For the lean manufacturer, ERP plays a vital role

A manufacturing firm adopting the principles of lean manufacturing will need to leverage its ERP system during its transition to lean. But balancing an ERP system and lean principles may require some juggling skills.

In order to simplify manufacturing and reduce inventory levels, some proponents of the lean manufacturing enterprise

recommend the elimination of the ERP system.

The rationale behind this philosophy is that lean and ERP have different goals. The purpose of lean manufacturing is to eliminate wasted time, wasted processes and wasted materials, while ERP is designed to track plan floor activities and materials.

However, nearly every large manufacturer that subscribes to lean principles has an ERP system. The ERP system should not be eliminated; at mist, it should be simplified.

"There's a huge part of your business that has go on, whether you're lean or not," says Jim Shepherd, senior vice president of research at AMR Research. "You still have to do general ledger and accounts payable, and you have to purchase and receive things and take customer orders."

According to Shepherd, "It's not practical to run a manufacturing company without a dedicated business application. I could be running the leanest place around, but I'll still need an ERP system, even if I don't use it out on the shop floor."

When an organization adopts lean manufacturing principles, it means retraining employees and laying out production lines anew. And such changes have nothing to do with an ERP system.

ERP analyzes business practices

But ERP does have play a key role in analyzing existing business practices and potentially restructuring them to operate in a lean manufacturing environment. After all, according to Shepherd, the only way to find areas that need improvement is by tracking and analyzing current manufacturing processes—which can be done in ERP.

The good news is that, beyond day-to-day business operations, lean principles such as continuous process improvement are also supported by ERP. "ERP organizes the information you need about products, production, facilities, resources and demand," Shepherd says. "You need this [information] to implement lean, so having it organized in a single place of reference is very valuable."

Manufacturers will find the best payoff from implementing lean manufacturing principles by combining the predictive capabilities of ERP with the streamlined productivity and enhanced customer service principles of lean, says F. Frank Chen, director of the Center for Advanced Manufacturing and Lean Systems at the University of Texas at San Antonio.

Today, it's not hard to find an ERP system that supports lean manufacturing principles isn't hard to do today. According to Chen, nearly all major ERP vendors have extended their applications to support the core lean principles such as value definition and specification, value stream mapping, uninterrupted flow, customer pull and the pursuit of perfection.

If you merely automate a process that is poor in the first place, ERP is not a magic tool that will fix this dilemma.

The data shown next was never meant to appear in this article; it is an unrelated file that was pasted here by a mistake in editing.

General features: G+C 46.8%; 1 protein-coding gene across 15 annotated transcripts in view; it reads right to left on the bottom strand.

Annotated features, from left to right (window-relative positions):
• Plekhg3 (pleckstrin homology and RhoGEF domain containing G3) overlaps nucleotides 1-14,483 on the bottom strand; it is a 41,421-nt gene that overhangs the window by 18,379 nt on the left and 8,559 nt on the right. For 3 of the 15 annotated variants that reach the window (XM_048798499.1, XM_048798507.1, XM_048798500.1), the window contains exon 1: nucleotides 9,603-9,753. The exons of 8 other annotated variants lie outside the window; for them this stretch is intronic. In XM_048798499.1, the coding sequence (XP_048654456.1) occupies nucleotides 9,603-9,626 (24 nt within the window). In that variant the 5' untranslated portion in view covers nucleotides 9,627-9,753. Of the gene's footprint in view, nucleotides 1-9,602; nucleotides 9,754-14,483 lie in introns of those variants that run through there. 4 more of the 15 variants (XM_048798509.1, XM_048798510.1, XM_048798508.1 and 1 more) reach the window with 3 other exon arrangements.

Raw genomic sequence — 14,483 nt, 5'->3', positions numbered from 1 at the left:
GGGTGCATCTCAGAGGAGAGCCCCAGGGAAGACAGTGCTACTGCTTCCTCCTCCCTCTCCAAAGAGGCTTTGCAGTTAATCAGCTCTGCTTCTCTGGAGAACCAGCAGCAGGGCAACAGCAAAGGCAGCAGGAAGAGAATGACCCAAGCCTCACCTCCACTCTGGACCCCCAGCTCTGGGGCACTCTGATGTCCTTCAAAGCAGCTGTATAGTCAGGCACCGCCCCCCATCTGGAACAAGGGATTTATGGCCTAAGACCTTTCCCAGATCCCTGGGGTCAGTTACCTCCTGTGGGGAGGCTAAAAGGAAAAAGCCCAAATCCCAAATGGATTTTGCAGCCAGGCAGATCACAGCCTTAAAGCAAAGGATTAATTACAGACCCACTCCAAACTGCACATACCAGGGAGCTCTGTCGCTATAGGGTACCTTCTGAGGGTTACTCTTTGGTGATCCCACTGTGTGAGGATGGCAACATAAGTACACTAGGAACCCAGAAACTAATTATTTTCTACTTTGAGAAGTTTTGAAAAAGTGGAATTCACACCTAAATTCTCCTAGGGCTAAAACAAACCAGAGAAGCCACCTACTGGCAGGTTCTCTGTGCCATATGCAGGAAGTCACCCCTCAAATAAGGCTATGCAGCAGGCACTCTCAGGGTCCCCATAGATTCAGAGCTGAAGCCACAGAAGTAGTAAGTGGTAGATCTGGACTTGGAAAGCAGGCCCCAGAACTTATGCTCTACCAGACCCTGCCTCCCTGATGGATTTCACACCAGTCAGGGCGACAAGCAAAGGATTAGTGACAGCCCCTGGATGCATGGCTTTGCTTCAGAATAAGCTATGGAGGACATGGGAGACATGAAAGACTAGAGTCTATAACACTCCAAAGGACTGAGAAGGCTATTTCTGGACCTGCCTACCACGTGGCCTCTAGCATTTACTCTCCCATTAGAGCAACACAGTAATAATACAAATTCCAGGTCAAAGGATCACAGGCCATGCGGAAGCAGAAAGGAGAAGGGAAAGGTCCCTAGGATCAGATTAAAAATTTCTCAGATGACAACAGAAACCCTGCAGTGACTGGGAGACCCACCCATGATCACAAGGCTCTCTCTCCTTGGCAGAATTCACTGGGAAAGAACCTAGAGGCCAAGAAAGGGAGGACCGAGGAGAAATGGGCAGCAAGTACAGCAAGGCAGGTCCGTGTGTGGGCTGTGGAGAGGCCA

F. Frank Chen
Director, Center for Advanced Manufacturing and Lean SystemsUniversity of Texas at San Antonio

In most cases where lean manufacturing principles are adopted, the ERP system requires no customization. But that doesn't mean that standard manufacturing modules actually help implement lean. According to Chen, these modules support lean manufacturing but they don't necessarily drive it. A manufacturer will need to spend time studying business processes and implementing a lean environment before programming the ERP system and selecting modules to support a lean initiative.

Or as Chen puts it, "If you merely automate a process that is poor in the first place, ERP is not a magic tool that will fix this dilemma."

Collaboration between IT department, manufacturing engineers

Here's where a good IT department can help. Whether a manufacturer brings in a new ERP system or merely retools the existing system, the IT department needs to work with manufacturing engineers and consultants in selecting the ERP functions and features to implement for the lean environment, Chen says.

When reconfiguring or implementing a new ERP system to run lean, it would behoove manufacturers to follow the time-honored procedure known as KISS (Keep It Simple, Stupid), says Drew Locher, managing director for manufacturing consulting firm Change Management Associates. Locher is also a faculty member of the Lean Enterprise Institute and author of the book The Complete Lean Enterprise – Value Stream Mapping for Office and Administrative Processes.

"But a lot of people overcomplicate ERP by doing management tasks within the system," says Locher. "They're trying to have some sort of shop floor control module going to tell people what to make and to control the flow on a shop floor."

Manufacturers are also guilty of using ERP in a manner for which the system is unintended, such as collecting data against work orders. "What do you do with this data?" asks Locher. "You find out that it doesn't give you much of an answer and that you don't do much with the data."

According to Locher, there are simpler ways of doing those tasks and lean principles address them without the need for an information management system, he says. For instance, lean principles call for a visual management technique to control flow on the shop floor.

"I don't need a computer to say where product should go," says Locher. "Visual management is fine."

About the author: Jean Thilmany is a freelance writer living in St. Paul, Minn., who writes frequently about ERP and lean manufacturing. Her work has appeared in trade magazines devoted to manufacturing trade magazines and websites.

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